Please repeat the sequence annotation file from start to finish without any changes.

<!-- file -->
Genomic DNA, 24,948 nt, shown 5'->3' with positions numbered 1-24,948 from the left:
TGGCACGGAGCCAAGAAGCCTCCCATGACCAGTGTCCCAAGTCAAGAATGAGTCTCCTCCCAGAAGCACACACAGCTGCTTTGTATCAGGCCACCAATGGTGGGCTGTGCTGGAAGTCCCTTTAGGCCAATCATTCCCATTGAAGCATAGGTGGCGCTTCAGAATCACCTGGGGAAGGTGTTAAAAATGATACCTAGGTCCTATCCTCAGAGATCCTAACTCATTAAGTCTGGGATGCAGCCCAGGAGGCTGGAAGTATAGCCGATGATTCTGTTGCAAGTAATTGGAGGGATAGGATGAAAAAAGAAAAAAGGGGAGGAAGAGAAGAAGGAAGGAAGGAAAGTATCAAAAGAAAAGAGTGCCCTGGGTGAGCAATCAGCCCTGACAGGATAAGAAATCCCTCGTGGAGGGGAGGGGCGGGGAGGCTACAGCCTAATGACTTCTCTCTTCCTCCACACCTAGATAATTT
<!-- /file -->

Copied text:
Genomic DNA, 24,948 nt, shown 5'->3' with positions numbered 1-24,948 from the left:
TGGCACGGAGCCAAGAAGCCTCCCATGACCAGTGTCCCAAGTCAAGAATGAGTCTCCTCCCAGAAGCACACACAGCTGCTTTGTATCAGGCCACCAATGGTGGGCTGTGCTGGAAGTCCCTTTAGGCCAATCATTCCCATTGAAGCATAGGTGGCGCTTCAGAATCACCTGGGGAAGGTGTTAAAAATGATACCTAGGTCCTATCCTCAGAGATCCTAACTCATTAAGTCTGGGATGCAGCCCAGGAGGCTGGAAGTATAGCCGATGATTCTGTTGCAAGTAATTGGAGGGATAGGATGAAAAAAGAAAAAAGGGGAGGAAGAGAAGAAGGAAGGAAGGAAAGTATCAAAAGAAAAGAGTGCCCTGGGTGAGCAATCAGCCCTGACAGGATAAGAAATCCCTCGTGGAGGGGAGGGGCGGGGAGGCTACAGCCTAATGACTTCTCTCTTCCTCCACACCTAGATAATTT